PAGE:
Distribution and Diversity of Ocular Microbial Communities in Diabetic Patients Compared with Healthy Subjects

Baknoon Ham, Hyung Bin Hwang, Sang Hoon Jung, Sungyul Chang, Kui Dong Kang, Man Jae Kwon

Research output: Contribution to journalArticle

5 Citations (Scopus)

Abstract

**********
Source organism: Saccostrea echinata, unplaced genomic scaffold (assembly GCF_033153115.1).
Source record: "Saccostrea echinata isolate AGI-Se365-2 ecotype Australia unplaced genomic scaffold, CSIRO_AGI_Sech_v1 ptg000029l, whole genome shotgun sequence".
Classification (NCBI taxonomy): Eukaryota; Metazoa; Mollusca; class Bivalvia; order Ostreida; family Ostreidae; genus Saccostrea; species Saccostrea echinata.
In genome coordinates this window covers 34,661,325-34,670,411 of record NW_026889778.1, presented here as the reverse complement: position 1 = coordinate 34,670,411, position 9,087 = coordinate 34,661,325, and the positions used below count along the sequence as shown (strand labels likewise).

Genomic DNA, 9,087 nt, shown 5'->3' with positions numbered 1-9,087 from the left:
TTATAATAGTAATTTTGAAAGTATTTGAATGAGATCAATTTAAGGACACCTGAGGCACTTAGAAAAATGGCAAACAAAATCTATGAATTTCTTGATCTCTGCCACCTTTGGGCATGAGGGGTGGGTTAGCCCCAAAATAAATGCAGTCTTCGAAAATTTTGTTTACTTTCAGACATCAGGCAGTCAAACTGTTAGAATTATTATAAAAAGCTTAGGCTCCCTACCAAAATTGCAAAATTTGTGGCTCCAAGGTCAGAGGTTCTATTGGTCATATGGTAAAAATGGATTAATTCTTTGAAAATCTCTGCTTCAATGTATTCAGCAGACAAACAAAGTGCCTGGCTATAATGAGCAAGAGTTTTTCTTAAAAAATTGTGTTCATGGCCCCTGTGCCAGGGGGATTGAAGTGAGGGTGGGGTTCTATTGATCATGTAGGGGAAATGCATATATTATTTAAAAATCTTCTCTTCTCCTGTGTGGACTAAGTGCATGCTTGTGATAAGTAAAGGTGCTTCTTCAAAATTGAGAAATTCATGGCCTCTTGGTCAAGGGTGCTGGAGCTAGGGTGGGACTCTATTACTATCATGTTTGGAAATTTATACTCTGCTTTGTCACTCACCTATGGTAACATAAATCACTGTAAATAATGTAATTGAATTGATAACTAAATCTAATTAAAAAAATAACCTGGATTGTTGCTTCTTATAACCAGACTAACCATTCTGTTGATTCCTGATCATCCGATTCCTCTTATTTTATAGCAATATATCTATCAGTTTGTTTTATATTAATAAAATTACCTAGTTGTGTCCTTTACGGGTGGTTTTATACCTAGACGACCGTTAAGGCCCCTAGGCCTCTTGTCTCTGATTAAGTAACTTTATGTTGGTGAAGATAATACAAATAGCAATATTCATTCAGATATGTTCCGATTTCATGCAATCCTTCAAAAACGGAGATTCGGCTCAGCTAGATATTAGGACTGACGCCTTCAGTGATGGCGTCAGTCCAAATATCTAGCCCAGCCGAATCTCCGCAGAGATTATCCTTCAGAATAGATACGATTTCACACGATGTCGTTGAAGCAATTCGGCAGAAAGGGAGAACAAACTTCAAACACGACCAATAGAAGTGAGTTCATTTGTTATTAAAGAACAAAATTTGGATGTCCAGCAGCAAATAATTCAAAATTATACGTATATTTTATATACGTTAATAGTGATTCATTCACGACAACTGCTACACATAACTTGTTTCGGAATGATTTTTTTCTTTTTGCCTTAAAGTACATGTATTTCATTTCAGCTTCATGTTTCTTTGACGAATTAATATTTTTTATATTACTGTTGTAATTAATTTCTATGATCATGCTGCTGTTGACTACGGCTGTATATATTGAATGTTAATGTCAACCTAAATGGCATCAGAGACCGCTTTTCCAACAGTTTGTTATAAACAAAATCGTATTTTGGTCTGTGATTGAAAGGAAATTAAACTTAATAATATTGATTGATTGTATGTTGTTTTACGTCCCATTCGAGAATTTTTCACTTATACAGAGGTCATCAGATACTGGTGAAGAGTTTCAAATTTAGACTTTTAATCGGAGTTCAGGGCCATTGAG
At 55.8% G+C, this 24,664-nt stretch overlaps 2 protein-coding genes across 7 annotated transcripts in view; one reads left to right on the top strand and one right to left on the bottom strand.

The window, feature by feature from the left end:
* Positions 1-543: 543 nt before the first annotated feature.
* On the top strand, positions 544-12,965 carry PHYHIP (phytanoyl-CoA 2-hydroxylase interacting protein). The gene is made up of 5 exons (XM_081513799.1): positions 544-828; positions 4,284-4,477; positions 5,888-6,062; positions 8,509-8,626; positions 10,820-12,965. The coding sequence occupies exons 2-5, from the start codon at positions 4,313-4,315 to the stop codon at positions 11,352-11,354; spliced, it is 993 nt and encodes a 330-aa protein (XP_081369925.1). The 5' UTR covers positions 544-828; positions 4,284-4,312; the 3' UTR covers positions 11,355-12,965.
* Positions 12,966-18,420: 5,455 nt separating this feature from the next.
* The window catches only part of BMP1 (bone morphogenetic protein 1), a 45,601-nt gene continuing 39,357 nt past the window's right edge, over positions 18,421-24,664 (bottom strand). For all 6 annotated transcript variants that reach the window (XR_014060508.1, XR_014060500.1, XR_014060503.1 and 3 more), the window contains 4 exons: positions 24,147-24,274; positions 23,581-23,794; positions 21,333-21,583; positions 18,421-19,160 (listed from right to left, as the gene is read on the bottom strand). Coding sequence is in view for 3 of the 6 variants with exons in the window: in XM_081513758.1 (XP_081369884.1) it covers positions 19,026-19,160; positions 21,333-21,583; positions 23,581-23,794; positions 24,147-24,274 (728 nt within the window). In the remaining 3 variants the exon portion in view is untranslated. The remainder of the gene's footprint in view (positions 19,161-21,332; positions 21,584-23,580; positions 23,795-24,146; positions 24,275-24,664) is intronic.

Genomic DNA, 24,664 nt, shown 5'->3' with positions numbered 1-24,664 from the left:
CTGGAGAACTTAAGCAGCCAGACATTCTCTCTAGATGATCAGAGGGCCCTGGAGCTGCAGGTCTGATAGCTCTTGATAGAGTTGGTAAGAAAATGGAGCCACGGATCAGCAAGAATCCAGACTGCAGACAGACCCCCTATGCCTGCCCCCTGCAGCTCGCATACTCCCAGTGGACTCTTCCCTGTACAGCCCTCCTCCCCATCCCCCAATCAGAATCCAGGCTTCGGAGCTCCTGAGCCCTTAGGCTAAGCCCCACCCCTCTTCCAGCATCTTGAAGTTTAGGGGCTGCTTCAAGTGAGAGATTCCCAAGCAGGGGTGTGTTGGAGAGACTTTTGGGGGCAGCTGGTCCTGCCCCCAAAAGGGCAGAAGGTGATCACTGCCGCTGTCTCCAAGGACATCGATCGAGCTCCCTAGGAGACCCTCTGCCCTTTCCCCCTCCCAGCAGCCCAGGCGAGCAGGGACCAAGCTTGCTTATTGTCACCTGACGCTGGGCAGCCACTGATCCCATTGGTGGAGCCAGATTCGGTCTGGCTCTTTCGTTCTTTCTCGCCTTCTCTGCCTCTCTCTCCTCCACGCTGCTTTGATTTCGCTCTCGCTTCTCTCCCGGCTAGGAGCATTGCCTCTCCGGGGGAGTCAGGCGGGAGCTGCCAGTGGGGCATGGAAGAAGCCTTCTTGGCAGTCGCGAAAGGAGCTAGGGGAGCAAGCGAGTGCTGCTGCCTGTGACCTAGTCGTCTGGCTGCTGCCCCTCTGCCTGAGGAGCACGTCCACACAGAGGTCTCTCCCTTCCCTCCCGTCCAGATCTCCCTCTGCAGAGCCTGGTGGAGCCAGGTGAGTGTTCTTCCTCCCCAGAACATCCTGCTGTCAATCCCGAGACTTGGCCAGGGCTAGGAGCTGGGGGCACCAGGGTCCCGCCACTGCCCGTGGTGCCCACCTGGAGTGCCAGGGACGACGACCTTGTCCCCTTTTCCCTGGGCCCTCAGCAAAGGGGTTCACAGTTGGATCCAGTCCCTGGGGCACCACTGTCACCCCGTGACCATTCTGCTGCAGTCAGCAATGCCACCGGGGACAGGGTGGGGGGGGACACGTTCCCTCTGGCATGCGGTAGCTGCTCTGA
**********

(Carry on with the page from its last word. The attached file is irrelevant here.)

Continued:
Purpose: The aim of this study was to identify differences in the major (core vs. variable) microbial genera of human subjects with and without diabetes. Methods: Bacterial 16S rRNA genes obtained from conjunctival swabs of 19 healthy subjects and 30 diabetic patients were sequenced using the Illumina MiSeq platform, and the sequencing data were analyzed using QIIME 1.9.1. To elucidate the microbial diversity in the ocular surface (OS), test programs from various bioinformatics domains were used. Results: Diversity index and rarefaction analysis showed that the microbial community of the diabetic patients was more diverse than that of the healthy subjects. Proteobacteria, Firmicutes, Actinobacteria, Cyanobacteria and Bacteroidetes were the dominant taxa present in the OS, and there was a significant difference in the relative abundance of the bacterial phyla between the diabetic patients and control subjects. Proteobacteria were more abundant in the diabetic group, whereas Firmicutes was more abundant in the control group. Analysis of bacterial taxa at the genus level showed that the core microbiome of diabetic patients comprised Acinetobacter, Burkholderia, Sphingomonas, and Ralstonia, whereas that of the controls comprised Bradyrhizobiaceae, Staphylococcus, Corynebacterium, Pseudomonas, Novosphingobium, Neisseriaceae, and Acinetobacter. Conclusions: There was a significant difference in the microbial community composition between diabetic patients and healthy subjects. A high abundance of Acinetobacter in the OS of diabetic patients may arise from the unique characteristics of the OS compared with those of other organ surfaces.